Of the countries close to or bordering India, I have been once to China and Afghanistan, twice to Sri Lanka and Nepal, and three times to Pakistan. I have declined several invitations to visit Bhutan, but were anyone to invite me to Bangladesh or Burma I would accept without hesitation. I am told Bhutan is pretty—very pretty—and were I a botanist, Buddhist, or birdwatcher I would surely want to go there. But given my interests, I am attracted more to Burma and to Bangladesh, which are much larger, far more complex in sociological terms, and with tumultuous recent histories besides.
The birth of an independent Bangladesh was met with skepticism by Western observers. It was the archetypal basket case, incapable of feeding itself. Sympathetic do-gooders like Joan Baez sang songs to get their richer compatriots to gift money and supplies to the poor starving Bengalis. Others were more hard-headed. The well-known American biologist, Garrett Hardin, wrote that it was futile to send rice to a people incapable of anything other than procreation. In his view the Bangladeshis should have been left to starve to death.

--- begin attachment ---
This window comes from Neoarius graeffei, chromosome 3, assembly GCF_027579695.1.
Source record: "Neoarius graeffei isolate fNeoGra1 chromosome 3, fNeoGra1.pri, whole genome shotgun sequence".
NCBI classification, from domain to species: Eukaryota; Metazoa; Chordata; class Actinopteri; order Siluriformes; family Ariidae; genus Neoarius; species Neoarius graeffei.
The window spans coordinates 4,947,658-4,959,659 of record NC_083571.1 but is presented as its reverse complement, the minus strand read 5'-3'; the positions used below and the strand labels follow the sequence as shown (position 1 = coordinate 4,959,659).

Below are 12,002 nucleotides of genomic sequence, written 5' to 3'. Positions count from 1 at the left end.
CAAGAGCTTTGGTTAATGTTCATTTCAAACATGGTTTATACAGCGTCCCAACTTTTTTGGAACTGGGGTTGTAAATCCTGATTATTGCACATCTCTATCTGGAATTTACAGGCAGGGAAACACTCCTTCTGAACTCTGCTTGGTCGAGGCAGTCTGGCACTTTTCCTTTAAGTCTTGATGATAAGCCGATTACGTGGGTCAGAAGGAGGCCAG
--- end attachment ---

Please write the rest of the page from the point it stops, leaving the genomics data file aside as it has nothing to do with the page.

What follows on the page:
For the first decade, and more, of its existence, Bangladesh was seen as proof of the Malthusian dictum that in the absence of social organization and technological innovation, population would soon outstrip food supply, leading to mass famine. When lectured to on their breeding habits in the United Nations, Bangladeshi diplomats answered that an American child consumed seventy times as much as a child born in Dhaka or Khulna. One diplomat was more cheeky—claiming, on the basis of a visit to a New York supermarket stocking rows upon rows of pet food, that the birth of one American dog or cat had a greater impact on the global environment than the birth of one Bangladeshi child.
Soon Bangladeshi diplomats had other, and more uncomfortable, questions to answer. There were a series of military coups, and a surge in Islamic fundamentalism. The popular image of the country was that it was over-populated, and run by generals hand-in-glove with mullahs. Slowly, however, perceptions began to change. There were no famines; in fact, rice production grew steadily within the country. The industrial sector also progressed, with Bangladesh emerging as a major exporter of textiles. The generals went back to their barracks, and civilian governments took their place. As the commonsense of Bengali Islam re-asserted itself, the jehadis also retreated.